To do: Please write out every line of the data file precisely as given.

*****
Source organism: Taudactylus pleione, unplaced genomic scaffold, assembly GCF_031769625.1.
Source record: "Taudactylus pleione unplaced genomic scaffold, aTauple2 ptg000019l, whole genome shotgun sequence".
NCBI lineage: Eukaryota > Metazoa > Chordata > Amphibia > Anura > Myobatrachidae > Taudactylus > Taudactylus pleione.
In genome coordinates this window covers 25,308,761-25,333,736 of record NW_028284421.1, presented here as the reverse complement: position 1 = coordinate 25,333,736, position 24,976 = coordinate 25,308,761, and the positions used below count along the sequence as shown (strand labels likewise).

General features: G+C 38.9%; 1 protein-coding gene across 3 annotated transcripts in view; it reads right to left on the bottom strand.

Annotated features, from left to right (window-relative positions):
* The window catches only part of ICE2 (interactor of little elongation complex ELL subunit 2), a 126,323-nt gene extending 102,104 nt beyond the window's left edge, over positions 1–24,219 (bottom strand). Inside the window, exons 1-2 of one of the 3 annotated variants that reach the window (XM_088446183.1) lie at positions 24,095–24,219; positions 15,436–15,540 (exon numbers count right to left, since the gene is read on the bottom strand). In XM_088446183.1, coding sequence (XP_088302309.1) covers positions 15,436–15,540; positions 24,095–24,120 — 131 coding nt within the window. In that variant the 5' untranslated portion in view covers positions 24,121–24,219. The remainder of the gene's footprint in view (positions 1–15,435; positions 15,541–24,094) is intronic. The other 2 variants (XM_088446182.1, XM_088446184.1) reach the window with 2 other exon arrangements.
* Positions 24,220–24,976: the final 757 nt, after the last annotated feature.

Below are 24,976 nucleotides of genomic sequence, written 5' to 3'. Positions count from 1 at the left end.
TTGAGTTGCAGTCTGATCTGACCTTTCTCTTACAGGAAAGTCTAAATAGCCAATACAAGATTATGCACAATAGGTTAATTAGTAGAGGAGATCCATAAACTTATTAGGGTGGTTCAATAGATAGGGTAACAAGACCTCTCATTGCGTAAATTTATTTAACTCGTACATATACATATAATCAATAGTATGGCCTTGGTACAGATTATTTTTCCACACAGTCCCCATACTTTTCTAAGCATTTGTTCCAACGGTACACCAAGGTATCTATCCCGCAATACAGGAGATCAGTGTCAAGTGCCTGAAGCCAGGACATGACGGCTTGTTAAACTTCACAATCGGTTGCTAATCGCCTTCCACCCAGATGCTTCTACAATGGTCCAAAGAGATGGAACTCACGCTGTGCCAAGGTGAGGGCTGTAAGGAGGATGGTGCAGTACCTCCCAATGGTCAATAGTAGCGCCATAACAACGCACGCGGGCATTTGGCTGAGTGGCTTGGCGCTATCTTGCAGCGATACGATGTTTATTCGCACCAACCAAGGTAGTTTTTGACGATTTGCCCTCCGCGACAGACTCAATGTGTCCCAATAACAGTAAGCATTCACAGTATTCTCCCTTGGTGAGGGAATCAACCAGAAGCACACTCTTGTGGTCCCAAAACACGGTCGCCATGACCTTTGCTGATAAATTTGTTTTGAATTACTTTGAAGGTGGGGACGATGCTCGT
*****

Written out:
Source organism: Taudactylus pleione, unplaced genomic scaffold, assembly GCF_031769625.1.
Source record: "Taudactylus pleione unplaced genomic scaffold, aTauple2 ptg000019l, whole genome shotgun sequence".
NCBI lineage: Eukaryota > Metazoa > Chordata > Amphibia > Anura > Myobatrachidae > Taudactylus > Taudactylus pleione.
In genome coordinates this window covers 25,308,761-25,333,736 of record NW_028284421.1, presented here as the reverse complement: position 1 = coordinate 25,333,736, position 24,976 = coordinate 25,308,761, and the positions used below count along the sequence as shown (strand labels likewise).

General features: G+C 38.9%; 1 protein-coding gene across 3 annotated transcripts in view; it reads right to left on the bottom strand.

Annotated features, from left to right (window-relative positions):
* The window catches only part of ICE2 (interactor of little elongation complex ELL subunit 2), a 126,323-nt gene extending 102,104 nt beyond the window's left edge, over positions 1–24,219 (bottom strand). Inside the window, exons 1-2 of one of the 3 annotated variants that reach the window (XM_088446183.1) lie at positions 24,095–24,219; positions 15,436–15,540 (exon numbers count right to left, since the gene is read on the bottom strand). In XM_088446183.1, coding sequence (XP_088302309.1) covers positions 15,436–15,540; positions 24,095–24,120 — 131 coding nt within the window. In that variant the 5' untranslated portion in view covers positions 24,121–24,219. The remainder of the gene's footprint in view (positions 1–15,435; positions 15,541–24,094) is intronic. The other 2 variants (XM_088446182.1, XM_088446184.1) reach the window with 2 other exon arrangements.
* Positions 24,220–24,976: the final 757 nt, after the last annotated feature.

Below are 24,976 nucleotides of genomic sequence, written 5' to 3'. Positions count from 1 at the left end.
TTGAGTTGCAGTCTGATCTGACCTTTCTCTTACAGGAAAGTCTAAATAGCCAATACAAGATTATGCACAATAGGTTAATTAGTAGAGGAGATCCATAAACTTATTAGGGTGGTTCAATAGATAGGGTAACAAGACCTCTCATTGCGTAAATTTATTTAACTCGTACATATACATATAATCAATAGTATGGCCTTGGTACAGATTATTTTTCCACACAGTCCCCATACTTTTCTAAGCATTTGTTCCAACGGTACACCAAGGTATCTATCCCGCAATACAGGAGATCAGTGTCAAGTGCCTGAAGCCAGGACATGACGGCTTGTTAAACTTCACAATCGGTTGCTAATCGCCTTCCACCCAGATGCTTCTACAATGGTCCAAAGAGATGGAACTCACGCTGTGCCAAGGTGAGGGCTGTAAGGAGGATGGTGCAGTACCTCCCAATGGTCAATAGTAGCGCCATAACAACGCACGCGGGCATTTGGCTGAGTGGCTTGGCGCTATCTTGCAGCGATACGATGTTTATTCGCACCAACCAAGGTAGTTTTTGACGATTTGCCCTCCGCGACAGACTCAATGTGTCCCAATAACAGTAAGCATTCACAGTATTCTCCCTTGGTGAGGGAATCAACCAGAAGCACACTCTTGTGGTCCCAAAACACGGTCGCCATGACCTTTGCTGATAAATTTGTTTTGAATTACTTTGAAGGTGGGGACGATGCTCGT